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Governing for Results in a Globalised and Localised World

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  • Anwar Shah

    (World Bank, Washington, D. C., USA.)

Abstract

This paper addresses three complementary themes in bringing about responsive and accountable public governance in developing countries—namely globalisation, localisation and a results oriented management and evaluation (ROME). The first theme recognises interdependencies in an interconnected world and discusses how these influences would shape partnership within and across nations. The second theme is concerned with public sector realignments within nations to meet the challenges associated with heightened expectations from an informed citizenry. The third theme relates to creating a new culture of public governance that is responsive and accountable to citizens. The paper argues that a road to ROME holds significant promise of overcoming the ills of a dysfunctional, command and control, overbearing and rent seeking public sector in many developing countries. ROME de-emphasises traditional input controls and instead is concerned with creating an authorising environment in which the public officials are given the flexibility to manage for results but are held accountable for delivering public services consistent with citizen preferences. Further under ROME incentive mechanisms induce public and non-public (private and nongovernment) sectors to compete in the delivery of public services and match public services with citizen preferences at lower tax cost to society per unit of output.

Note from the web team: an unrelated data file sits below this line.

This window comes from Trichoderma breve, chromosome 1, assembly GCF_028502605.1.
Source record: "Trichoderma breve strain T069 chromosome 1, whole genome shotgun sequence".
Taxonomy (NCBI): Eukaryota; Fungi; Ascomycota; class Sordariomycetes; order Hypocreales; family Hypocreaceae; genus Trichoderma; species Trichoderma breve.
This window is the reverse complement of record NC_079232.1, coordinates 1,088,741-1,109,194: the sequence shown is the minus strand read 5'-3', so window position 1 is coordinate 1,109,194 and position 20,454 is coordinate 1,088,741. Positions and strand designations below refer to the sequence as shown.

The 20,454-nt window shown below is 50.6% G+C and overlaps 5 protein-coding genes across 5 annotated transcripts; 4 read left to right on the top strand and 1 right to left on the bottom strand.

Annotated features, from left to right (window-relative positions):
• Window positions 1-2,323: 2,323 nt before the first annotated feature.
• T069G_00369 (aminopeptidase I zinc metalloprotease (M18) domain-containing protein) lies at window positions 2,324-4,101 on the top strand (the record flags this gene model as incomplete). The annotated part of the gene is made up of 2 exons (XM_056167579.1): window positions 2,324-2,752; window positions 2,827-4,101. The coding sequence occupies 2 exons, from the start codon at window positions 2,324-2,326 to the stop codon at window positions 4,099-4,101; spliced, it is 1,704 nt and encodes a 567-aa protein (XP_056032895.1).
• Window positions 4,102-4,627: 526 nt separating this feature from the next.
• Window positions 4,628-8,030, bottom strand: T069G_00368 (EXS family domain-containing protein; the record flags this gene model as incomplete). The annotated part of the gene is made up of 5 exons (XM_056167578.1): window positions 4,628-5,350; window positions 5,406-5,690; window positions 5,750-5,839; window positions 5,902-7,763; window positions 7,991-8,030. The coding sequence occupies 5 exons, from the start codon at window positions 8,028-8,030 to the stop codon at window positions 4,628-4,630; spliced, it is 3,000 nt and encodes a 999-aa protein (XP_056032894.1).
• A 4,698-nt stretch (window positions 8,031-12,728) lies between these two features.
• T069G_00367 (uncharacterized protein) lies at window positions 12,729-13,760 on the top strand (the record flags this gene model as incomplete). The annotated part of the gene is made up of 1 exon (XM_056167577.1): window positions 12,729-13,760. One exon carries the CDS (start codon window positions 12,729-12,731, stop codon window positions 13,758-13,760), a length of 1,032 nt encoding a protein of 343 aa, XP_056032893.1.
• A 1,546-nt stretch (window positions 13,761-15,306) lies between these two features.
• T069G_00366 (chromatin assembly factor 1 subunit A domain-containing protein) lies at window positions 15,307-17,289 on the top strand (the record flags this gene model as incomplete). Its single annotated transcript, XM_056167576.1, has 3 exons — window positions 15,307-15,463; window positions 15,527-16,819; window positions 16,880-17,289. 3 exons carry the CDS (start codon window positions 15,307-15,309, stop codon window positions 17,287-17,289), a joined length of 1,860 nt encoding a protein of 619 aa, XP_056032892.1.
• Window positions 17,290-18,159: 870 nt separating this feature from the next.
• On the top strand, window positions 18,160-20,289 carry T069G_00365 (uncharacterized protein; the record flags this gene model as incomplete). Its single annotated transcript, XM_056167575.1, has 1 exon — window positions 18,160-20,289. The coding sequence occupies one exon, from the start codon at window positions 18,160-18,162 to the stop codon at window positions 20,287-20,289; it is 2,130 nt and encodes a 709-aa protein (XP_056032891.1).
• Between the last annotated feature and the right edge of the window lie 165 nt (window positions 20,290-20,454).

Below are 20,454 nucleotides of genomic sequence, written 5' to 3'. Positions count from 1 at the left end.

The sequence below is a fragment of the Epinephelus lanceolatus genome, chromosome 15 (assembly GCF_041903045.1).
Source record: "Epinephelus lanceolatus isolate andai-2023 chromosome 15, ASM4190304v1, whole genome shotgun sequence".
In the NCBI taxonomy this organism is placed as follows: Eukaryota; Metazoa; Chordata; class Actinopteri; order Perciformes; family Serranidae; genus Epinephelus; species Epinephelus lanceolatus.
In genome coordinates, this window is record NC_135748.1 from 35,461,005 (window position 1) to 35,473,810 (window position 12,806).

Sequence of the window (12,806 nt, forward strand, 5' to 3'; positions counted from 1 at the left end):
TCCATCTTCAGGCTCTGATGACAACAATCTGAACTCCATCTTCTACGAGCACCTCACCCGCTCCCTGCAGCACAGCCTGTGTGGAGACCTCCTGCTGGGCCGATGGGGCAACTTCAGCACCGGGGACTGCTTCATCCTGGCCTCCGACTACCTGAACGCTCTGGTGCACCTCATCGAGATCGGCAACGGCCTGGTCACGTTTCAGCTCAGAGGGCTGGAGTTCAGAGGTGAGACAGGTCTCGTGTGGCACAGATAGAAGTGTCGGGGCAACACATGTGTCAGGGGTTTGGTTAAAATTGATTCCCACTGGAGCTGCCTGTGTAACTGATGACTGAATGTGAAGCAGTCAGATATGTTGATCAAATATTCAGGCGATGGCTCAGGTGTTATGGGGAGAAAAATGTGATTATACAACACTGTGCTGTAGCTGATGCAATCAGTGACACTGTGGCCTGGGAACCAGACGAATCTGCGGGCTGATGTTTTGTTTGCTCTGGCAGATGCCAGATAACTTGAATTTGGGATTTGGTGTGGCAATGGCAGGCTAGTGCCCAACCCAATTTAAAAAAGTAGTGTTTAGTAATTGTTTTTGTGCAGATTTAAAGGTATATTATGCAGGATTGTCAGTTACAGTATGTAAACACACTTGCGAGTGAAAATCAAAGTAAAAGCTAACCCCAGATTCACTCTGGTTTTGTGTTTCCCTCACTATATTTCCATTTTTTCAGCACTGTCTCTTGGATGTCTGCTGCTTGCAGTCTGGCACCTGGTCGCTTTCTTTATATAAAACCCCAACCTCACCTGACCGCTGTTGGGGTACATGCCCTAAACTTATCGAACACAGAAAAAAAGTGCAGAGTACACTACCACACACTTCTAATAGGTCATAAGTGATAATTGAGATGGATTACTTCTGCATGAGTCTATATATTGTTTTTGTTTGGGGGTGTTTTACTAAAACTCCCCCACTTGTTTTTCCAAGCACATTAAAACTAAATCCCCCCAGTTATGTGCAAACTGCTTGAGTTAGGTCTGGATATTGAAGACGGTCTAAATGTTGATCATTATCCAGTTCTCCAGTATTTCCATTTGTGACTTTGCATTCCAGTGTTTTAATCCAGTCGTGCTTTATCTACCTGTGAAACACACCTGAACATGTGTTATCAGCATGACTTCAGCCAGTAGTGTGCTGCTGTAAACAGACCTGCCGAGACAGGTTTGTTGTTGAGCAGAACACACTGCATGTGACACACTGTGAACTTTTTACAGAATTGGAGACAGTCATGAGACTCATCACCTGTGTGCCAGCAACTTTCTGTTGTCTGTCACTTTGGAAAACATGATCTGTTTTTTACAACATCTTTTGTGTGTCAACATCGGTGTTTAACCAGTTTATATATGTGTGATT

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Bibliographic Info

Article provided by Pakistan Institute of Development Economics in its journal The Pakistan Development Review.

Volume (Year): 38 (1999)
Issue (Month): 4 ()
Pages: 385-431

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Handle: RePEc:pid:journl:v:38:y:1999:i:4:p:385-431

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  1. Anwar Shah, 1996. "A Fiscal Need Approach to Equalization," Canadian Public Policy, University of Toronto Press, vol. 22(2), pages 99-115, June.
  2. Shah, Anwar, 1998. "Balance, accountability, and responsiveness : lessons about decentralization," Policy Research Working Paper Series 2021, The World Bank.
  3. Rodrik, Dani, 1996. "Why do More Open Economies Have Bigger Governments?," CEPR Discussion Papers 1388, C.E.P.R. Discussion Papers.
  4. Schick, Allen, 1998. "Why Most Developing Countries Should Not Try New Zealand's Reforms," World Bank Research Observer, World Bank Group, vol. 13(1), pages 123-31, February.
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Cited by:
  1. Huther, Jeff & Shah, Anwar, 2000. "Anti-corruption policies and programs : a framework for evaluation," Policy Research Working Paper Series 2501, The World Bank.
  2. Shah, Anwar & Thompson, Theresa, 2004. "Implementing decentralized local governance: a treacherous road with potholes, detours, and road closures," Policy Research Working Paper Series 3353, The World Bank.
  3. Imran Sharif Chaudhry & Shahnawaz Malik & Asma Imran, 2006. "Urban Poverty and Governance: The Case of Multan City," The Pakistan Development Review, Pakistan Institute of Development Economics, vol. 45(4), pages 819-830.
  4. Mala Lalvani & Brijesh Pazhayathodi & Kumudini Hajra, 2009. "Introducing Expenditure Quality in Intergovernmental Transfers: A Triple-E Framework," Working Papers id:2189, eSocialSciences.

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